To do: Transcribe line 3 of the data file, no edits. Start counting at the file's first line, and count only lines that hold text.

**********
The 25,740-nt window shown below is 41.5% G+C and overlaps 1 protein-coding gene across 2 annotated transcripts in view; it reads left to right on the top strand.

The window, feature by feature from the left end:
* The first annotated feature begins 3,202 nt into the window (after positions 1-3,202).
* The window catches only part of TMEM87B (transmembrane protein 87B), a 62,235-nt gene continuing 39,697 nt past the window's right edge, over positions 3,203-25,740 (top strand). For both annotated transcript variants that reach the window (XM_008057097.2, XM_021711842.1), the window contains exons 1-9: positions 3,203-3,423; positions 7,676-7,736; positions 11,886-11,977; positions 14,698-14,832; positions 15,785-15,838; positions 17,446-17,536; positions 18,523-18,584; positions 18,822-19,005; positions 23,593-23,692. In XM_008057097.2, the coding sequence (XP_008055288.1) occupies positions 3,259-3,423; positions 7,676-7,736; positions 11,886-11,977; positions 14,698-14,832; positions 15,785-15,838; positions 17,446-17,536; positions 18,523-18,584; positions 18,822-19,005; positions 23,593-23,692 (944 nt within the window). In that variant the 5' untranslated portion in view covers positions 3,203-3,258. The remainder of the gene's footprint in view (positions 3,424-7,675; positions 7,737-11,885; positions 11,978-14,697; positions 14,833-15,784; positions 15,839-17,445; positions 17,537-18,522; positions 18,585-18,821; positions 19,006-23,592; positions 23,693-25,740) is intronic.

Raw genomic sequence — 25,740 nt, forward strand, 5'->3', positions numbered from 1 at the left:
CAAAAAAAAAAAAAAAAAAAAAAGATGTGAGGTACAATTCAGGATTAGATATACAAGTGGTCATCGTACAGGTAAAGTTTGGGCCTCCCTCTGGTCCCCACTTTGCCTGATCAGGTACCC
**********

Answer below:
* The first annotated feature begins 3,202 nt into the window (after positions 1-3,202).